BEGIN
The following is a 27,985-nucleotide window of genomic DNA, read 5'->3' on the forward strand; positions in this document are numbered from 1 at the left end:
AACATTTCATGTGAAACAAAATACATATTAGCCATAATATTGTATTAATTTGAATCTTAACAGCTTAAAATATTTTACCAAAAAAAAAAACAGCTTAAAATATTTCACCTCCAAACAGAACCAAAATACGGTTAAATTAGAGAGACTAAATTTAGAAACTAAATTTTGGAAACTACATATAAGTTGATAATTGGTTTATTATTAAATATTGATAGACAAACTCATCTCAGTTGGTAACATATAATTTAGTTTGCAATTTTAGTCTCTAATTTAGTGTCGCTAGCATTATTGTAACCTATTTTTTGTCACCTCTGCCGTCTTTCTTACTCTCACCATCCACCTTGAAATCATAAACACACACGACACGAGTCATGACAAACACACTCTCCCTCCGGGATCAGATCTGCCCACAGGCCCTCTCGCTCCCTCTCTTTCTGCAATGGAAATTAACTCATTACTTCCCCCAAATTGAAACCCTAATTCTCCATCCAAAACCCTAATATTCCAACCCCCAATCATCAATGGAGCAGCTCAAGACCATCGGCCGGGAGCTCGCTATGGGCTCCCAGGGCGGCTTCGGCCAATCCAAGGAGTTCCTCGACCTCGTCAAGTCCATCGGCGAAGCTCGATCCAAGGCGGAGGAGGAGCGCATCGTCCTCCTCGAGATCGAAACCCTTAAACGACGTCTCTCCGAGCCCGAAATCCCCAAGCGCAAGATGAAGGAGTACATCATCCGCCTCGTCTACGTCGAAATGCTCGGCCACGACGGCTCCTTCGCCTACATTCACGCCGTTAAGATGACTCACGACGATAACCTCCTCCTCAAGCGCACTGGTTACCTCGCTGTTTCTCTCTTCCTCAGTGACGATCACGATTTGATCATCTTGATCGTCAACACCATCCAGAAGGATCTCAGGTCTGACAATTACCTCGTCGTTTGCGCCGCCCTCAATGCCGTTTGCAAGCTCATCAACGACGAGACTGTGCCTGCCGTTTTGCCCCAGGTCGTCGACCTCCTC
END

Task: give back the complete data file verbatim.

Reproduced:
The following is a 27,985-nucleotide window of genomic DNA, read 5'->3' on the forward strand; positions in this document are numbered from 1 at the left end:
AACATTTCATGTGAAACAAAATACATATTAGCCATAATATTGTATTAATTTGAATCTTAACAGCTTAAAATATTTTACCAAAAAAAAAAACAGCTTAAAATATTTCACCTCCAAACAGAACCAAAATACGGTTAAATTAGAGAGACTAAATTTAGAAACTAAATTTTGGAAACTACATATAAGTTGATAATTGGTTTATTATTAAATATTGATAGACAAACTCATCTCAGTTGGTAACATATAATTTAGTTTGCAATTTTAGTCTCTAATTTAGTGTCGCTAGCATTATTGTAACCTATTTTTTGTCACCTCTGCCGTCTTTCTTACTCTCACCATCCACCTTGAAATCATAAACACACACGACACGAGTCATGACAAACACACTCTCCCTCCGGGATCAGATCTGCCCACAGGCCCTCTCGCTCCCTCTCTTTCTGCAATGGAAATTAACTCATTACTTCCCCCAAATTGAAACCCTAATTCTCCATCCAAAACCCTAATATTCCAACCCCCAATCATCAATGGAGCAGCTCAAGACCATCGGCCGGGAGCTCGCTATGGGCTCCCAGGGCGGCTTCGGCCAATCCAAGGAGTTCCTCGACCTCGTCAAGTCCATCGGCGAAGCTCGATCCAAGGCGGAGGAGGAGCGCATCGTCCTCCTCGAGATCGAAACCCTTAAACGACGTCTCTCCGAGCCCGAAATCCCCAAGCGCAAGATGAAGGAGTACATCATCCGCCTCGTCTACGTCGAAATGCTCGGCCACGACGGCTCCTTCGCCTACATTCACGCCGTTAAGATGACTCACGACGATAACCTCCTCCTCAAGCGCACTGGTTACCTCGCTGTTTCTCTCTTCCTCAGTGACGATCACGATTTGATCATCTTGATCGTCAACACCATCCAGAAGGATCTCAGGTCTGACAATTACCTCGTCGTTTGCGCCGCCCTCAATGCCGTTTGCAAGCTCATCAACGACGAGACTGTGCCTGCCGTTTTGCCCCAGGTCGTCGACCTCCTC